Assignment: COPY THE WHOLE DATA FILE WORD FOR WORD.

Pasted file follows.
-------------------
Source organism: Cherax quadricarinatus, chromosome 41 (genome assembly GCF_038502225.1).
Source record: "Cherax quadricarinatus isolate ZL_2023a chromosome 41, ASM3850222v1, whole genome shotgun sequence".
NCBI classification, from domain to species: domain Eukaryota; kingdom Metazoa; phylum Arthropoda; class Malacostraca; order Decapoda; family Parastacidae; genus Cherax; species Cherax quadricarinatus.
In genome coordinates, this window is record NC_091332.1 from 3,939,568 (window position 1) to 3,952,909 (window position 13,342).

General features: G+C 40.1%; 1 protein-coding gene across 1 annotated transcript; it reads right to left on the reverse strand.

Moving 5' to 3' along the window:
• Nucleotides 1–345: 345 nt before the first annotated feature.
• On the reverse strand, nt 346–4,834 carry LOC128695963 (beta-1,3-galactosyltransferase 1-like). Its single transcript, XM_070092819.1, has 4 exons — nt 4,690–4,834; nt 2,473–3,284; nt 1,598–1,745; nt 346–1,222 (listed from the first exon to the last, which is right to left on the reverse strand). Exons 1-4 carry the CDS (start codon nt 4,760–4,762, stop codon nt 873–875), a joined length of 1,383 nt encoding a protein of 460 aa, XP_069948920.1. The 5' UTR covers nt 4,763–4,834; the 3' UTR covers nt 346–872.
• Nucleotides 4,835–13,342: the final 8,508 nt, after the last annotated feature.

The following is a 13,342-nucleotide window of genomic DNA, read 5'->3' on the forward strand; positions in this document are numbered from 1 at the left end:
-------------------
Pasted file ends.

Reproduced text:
Source organism: Cherax quadricarinatus, chromosome 41 (genome assembly GCF_038502225.1).
Source record: "Cherax quadricarinatus isolate ZL_2023a chromosome 41, ASM3850222v1, whole genome shotgun sequence".
NCBI classification, from domain to species: domain Eukaryota; kingdom Metazoa; phylum Arthropoda; class Malacostraca; order Decapoda; family Parastacidae; genus Cherax; species Cherax quadricarinatus.
In genome coordinates, this window is record NC_091332.1 from 3,939,568 (window position 1) to 3,952,909 (window position 13,342).

General features: G+C 40.1%; 1 protein-coding gene across 1 annotated transcript; it reads right to left on the reverse strand.

Moving 5' to 3' along the window:
• Nucleotides 1–345: 345 nt before the first annotated feature.
• On the reverse strand, nt 346–4,834 carry LOC128695963 (beta-1,3-galactosyltransferase 1-like). Its single transcript, XM_070092819.1, has 4 exons — nt 4,690–4,834; nt 2,473–3,284; nt 1,598–1,745; nt 346–1,222 (listed from the first exon to the last, which is right to left on the reverse strand). Exons 1-4 carry the CDS (start codon nt 4,760–4,762, stop codon nt 873–875), a joined length of 1,383 nt encoding a protein of 460 aa, XP_069948920.1. The 5' UTR covers nt 4,763–4,834; the 3' UTR covers nt 346–872.
• Nucleotides 4,835–13,342: the final 8,508 nt, after the last annotated feature.

The following is a 13,342-nucleotide window of genomic DNA, read 5'->3' on the forward strand; positions in this document are numbered from 1 at the left end: